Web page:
The meeting had been over by three o'clock

Hello. There are two sentence, but I was told that second one is incorrect.

  • The meeting had finished by three o’clock
  • The meeting had been over by three o’clock

Both sentences are Past Perfect tenses, both have time point in past to backshift. So, I would be very grateful if someone could explain to me in easy way what the difference is.


I’m not a grammar person but I’ll give this a try until someone else comes along.

First of all, past perfect is rarely needed and rarely used. In my opinion it’s almost always awkward. Maybe because I have to stop and think what it means.

The simplest and most common way to say it is:

The meeting ended at three.
The meeting ended by three. ( slightly different meaning than ‘at’. )

My guess why your second sentence is wrong is because ‘over’ is not a verb in that sentence. So there can’t be a past perfect tense. There is no verb in that sentence.

The meeting finished.
Finish is the verb.

The meeting was over.
Was is the verb. Over modifies meeting.

If I have it completely wrong I’m sure someone will tell me. :grinning:

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Thank you for trying to help.

I thought so. But it doesn’t seem to be. In this case “Had been” - it is the “past perfect”, where “been” is the stative verb and “over” is the stative adjective (as far as I understand). So I also want to be told where I’m wrong )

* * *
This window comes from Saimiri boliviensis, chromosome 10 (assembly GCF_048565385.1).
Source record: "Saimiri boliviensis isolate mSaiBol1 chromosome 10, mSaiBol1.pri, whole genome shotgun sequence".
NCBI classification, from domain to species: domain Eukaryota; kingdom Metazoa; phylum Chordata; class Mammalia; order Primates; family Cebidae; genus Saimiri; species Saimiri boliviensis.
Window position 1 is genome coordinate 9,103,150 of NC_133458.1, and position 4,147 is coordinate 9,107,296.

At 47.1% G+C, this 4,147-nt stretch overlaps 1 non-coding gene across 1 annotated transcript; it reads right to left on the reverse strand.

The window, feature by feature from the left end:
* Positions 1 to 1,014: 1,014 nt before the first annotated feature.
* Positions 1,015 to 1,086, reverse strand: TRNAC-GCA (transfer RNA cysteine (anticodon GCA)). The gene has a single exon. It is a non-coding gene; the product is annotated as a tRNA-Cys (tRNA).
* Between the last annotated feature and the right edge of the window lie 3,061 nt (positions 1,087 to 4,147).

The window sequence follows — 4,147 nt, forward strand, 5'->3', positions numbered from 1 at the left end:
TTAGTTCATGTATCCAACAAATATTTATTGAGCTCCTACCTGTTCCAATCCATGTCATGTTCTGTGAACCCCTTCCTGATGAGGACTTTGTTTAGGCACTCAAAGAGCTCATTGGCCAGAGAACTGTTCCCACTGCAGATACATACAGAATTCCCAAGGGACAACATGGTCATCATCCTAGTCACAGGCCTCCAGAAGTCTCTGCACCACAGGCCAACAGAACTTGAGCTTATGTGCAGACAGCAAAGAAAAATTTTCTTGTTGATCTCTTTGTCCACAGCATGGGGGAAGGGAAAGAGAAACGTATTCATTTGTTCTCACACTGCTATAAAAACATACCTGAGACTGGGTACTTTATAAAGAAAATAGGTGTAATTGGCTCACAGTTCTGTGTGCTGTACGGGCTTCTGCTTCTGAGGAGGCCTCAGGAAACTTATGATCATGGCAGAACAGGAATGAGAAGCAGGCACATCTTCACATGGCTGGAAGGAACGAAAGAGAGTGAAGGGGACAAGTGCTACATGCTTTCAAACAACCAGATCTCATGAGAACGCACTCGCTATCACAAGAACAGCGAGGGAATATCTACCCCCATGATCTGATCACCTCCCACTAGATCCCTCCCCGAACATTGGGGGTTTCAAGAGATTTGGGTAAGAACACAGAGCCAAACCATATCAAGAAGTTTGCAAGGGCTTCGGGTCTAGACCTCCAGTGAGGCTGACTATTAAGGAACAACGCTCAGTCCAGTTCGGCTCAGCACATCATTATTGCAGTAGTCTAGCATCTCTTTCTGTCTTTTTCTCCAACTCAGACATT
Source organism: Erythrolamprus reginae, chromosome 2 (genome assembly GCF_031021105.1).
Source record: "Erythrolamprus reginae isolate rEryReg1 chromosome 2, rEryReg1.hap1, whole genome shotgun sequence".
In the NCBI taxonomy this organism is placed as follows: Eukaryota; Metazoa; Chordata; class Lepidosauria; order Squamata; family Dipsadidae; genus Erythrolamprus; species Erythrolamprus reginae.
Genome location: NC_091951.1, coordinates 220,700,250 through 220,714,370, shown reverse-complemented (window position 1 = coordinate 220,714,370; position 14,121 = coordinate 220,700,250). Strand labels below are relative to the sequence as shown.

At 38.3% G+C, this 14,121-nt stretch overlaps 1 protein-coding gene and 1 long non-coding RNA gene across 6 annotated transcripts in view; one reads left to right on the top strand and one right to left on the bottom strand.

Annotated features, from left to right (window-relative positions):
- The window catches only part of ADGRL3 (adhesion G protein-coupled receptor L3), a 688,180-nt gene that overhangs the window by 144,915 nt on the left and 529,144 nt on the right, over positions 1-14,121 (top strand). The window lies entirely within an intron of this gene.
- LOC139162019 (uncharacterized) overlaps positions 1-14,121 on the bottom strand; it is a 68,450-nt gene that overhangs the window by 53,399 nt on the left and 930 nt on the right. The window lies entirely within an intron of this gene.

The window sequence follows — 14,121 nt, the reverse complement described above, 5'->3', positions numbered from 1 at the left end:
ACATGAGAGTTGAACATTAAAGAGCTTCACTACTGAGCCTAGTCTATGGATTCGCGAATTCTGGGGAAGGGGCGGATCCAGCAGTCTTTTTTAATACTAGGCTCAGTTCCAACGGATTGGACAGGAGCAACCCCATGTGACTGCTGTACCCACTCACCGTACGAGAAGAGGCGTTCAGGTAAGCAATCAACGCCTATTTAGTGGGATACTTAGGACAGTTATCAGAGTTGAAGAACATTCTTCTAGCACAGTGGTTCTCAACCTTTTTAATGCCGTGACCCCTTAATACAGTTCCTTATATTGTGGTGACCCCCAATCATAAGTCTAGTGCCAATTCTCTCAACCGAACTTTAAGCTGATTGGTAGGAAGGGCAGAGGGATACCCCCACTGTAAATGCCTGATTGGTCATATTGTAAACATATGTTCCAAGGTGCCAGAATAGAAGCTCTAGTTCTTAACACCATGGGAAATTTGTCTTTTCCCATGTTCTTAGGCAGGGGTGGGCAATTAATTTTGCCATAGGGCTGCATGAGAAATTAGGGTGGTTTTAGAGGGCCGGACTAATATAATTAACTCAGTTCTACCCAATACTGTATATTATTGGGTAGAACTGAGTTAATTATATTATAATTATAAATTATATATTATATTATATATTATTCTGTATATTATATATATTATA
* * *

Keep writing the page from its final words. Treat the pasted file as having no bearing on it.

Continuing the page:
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This sentence is correct but using the past perfect makes sense only if there is another action in the past related to the first one as in:

Although the meeting had finished by three o’clock, the participants still had many unanswered questions and therefore decided to continue the negotiations in the evening.

This sentece is grammaticlally correct but doesn’t sound very natural without further context.


Torsten says it’s grammatically correct. I wasn’t really sure myself, but it actually looked OK to me. As I said, I think past perfect is always awkward.

I answered assuming it really was incorrect. My line of reasoning was like this.

The movie is finished.
The movie is over.

While finished and over have slightly different meanings, they are often used as synonyms.

The movie finished.
The movie over(ed).*

Finish can be used as a verb in the above sentence, but over can not be used as a verb. Similarly:

The meeting finished.
The meeting over(ed).

This is along the lines of what I was thinking. It was just a guess, assuming it really was incorrect.

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In these sentences both ‘finished’ and ‘over’ can be viewed as adjectives. So, the past participle of the verb ‘to finish’ can different functions.